COAHSI is proud to help support community based arts which allow Staten Island to tap into the city’s greatest resource—it’s rich diversity and heritage.
Staten Island, New York (Vocus/PRWEB) February 25, 2011
The Council on the Arts & Humanities for Staten Island (COAHSI) is excited to announce it received the prestigious National Endowment for the Arts’ Challenge America: Reaching Every Community Fast-Track Grant.This is a great achievement for COAHSI, being one of only three Staten Island organizations to ever receive funding from the NEA since 2002.
With this grant, COAHSI’s Director of Folklife, Christopher Mulé, will bring his project, “The Culture of Joy & Resilience: Reframing Cultural Conversations on Staten Island” to neighborhood libraries across Staten Island. An opening ceremony to kick-off the series will take place on April 16, 2011 at 2pm at the St. George Public Library, located at 5 Central Avenue. This event is free and open to the public. Throughout the year, a series of large exhibition panels, each profiling four community-based folk arts practices, will be on exhibit and rotated throughout select New York Public Libraries on the island. Each freestanding exhibit will be kept at each library for a period of two months, and then shipped to the next library in the rotation. Each library, along with COAHSI, will host a live public event about select traditional artistic practices alive and well on Staten Island. COAHSI believes this project will stimulate and amplify the traditional arts on Staten Island and strengthen the sense of pride and heritage of art forms that are severely underrepresented and underserved
At the opening ceremony, visitors will meet the artists and watch live demonstrations and performances by the following Staten Island-based traditional artists: (1) The Mexican dance troupe Ballet Guadalupano (2) Kente Cloths and Weaving from Bonwire, Ghana (3) Liberian traditional drum and dance from the Century Dance Complex (4) Traditional Irish music by Linda Hickman, Iris Nevins, and Douglas Barr. In addition, throughout 2011, each artist will have an individual public program at a participating New York Public Library branch on Staten Island. Please visit the COAHSI Folklife blog at http://www.statenislandarts.org/folkblog to learn more.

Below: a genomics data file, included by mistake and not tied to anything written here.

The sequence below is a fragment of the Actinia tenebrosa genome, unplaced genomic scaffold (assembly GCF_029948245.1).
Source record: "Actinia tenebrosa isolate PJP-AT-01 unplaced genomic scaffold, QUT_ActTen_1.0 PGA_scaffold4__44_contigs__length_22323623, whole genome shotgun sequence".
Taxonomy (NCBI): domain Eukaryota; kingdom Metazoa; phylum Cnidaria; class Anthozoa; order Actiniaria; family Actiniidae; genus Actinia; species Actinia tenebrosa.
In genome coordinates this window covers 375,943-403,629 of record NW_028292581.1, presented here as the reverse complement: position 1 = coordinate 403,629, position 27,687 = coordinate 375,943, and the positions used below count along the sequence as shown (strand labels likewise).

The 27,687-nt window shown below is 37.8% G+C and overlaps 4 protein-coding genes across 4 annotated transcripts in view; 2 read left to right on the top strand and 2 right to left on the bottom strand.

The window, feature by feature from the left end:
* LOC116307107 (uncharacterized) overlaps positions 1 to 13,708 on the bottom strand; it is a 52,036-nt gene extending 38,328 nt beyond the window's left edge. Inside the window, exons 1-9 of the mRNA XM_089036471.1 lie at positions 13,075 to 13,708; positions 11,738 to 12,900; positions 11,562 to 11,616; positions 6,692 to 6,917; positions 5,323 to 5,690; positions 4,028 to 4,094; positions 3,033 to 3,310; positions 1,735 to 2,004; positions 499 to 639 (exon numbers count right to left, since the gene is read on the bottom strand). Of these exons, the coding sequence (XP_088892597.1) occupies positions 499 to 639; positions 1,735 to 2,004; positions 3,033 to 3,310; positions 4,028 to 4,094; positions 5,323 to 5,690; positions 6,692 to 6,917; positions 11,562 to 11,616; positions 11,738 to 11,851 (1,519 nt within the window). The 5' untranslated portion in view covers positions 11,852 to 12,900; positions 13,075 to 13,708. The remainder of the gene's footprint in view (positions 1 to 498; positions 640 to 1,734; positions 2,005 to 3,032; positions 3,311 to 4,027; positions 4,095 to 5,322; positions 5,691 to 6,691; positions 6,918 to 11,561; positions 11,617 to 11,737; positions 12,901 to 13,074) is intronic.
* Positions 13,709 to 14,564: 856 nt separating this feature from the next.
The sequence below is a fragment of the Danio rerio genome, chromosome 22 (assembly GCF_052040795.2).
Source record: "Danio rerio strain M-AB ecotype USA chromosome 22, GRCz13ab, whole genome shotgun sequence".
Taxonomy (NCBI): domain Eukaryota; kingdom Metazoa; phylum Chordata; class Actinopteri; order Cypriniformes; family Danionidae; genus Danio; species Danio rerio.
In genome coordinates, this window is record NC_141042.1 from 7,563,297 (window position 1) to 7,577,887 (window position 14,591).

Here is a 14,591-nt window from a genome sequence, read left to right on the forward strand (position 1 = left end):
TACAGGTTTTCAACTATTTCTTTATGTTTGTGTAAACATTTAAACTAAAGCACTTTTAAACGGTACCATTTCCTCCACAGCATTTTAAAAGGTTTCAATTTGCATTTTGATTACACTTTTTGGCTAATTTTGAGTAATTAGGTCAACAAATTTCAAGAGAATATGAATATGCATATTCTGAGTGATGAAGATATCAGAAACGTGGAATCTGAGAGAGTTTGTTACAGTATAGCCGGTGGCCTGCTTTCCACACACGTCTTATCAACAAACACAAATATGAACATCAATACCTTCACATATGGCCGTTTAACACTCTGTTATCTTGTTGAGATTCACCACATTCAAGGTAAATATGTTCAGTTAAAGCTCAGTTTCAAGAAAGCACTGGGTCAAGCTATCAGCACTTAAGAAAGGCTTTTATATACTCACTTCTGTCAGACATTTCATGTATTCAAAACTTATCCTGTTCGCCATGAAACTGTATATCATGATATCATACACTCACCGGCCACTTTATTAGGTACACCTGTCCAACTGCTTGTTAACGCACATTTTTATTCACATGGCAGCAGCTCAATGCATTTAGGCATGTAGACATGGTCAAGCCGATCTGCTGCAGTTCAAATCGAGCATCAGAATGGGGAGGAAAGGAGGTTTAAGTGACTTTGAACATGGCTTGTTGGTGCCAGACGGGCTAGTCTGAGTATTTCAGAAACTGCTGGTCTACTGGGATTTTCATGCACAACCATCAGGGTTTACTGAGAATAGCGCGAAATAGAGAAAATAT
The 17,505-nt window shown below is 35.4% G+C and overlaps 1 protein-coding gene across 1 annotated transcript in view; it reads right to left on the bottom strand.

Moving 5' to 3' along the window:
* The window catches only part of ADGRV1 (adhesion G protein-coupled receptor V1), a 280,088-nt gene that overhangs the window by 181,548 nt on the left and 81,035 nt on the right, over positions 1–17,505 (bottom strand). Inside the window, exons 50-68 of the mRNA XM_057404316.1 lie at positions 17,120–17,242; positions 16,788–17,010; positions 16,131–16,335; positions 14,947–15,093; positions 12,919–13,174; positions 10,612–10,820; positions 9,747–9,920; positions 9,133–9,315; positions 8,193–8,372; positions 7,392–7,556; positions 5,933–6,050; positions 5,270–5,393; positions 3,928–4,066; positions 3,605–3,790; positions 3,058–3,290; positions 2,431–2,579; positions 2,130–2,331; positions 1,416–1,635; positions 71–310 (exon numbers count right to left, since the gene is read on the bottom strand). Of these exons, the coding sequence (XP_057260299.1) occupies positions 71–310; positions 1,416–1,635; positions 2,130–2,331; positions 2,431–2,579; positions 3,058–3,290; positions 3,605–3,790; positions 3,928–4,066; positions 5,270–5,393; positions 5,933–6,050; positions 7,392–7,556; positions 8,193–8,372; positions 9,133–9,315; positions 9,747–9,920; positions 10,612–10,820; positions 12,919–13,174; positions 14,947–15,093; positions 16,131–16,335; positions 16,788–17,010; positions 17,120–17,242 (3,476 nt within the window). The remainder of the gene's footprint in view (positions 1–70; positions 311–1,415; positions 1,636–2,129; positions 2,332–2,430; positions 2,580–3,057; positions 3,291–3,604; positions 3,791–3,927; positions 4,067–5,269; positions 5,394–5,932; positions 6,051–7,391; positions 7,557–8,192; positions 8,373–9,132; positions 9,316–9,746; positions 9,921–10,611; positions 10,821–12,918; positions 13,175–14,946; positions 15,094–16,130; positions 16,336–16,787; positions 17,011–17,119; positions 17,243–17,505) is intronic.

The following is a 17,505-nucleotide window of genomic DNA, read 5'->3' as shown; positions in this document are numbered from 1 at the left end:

Mr. Mulé has worked hard to forge relationships and build collaborations with several new and more established immigrant communities on Staten Island. Through fieldwork and careful documentation, he has been educated by several cultural leaders and scholars about their traditions, heritage, and art forms, as well as their daily challenges. His efforts have made a positive impact on those communities, by providing them with a platform to share their culture with the larger Staten Island community through exhibits, celebrations, performances, and demonstrations. COAHSI is proud to help support community based arts which allow Staten Island to tap into the city’s greatest resource—it’s rich diversity and heritage.
For more information about the NEA Grant, and “The Culture of Joy & Resilience: Reframing Cultural Conversations on Staten Island,” please contact COAHSI’s Director of Folklife, Christopher Mulé at 718.447.3329 x1006.
The mission of COAHSI is to cultivate a sustainable and diverse cultural community for the people of Staten Island by: 1) making the arts accessible to every member of the community; 2) supporting and building recognition for artistic achievement; 3) providing artists and organizations technical, financial, and social resources to encourage the creation of new work. COAHSI does extensive outreach to communities that are underserved geographically, ethnically, and economically. The organization works hard to impact the arts across all borders. For more information on the Council on the Arts & Humanities for Staten Island (COAHSI) visit http://www.statenislandarts.org
About the National Endowment for the Arts:
The National Endowment for the Arts was established by Congress in 1965 as an independent agency of the federal government that has awarded more than $4 billion on projects of artistic excellence, creativity, and innovation for the benefit of individuals and communities. The NEA extends its work through partnerships with state arts agencies, local leaders, other federal agencies, and the philanthropic sector. To join the discussion on how art works, visit the National Endowment for the Arts at arts.gov.
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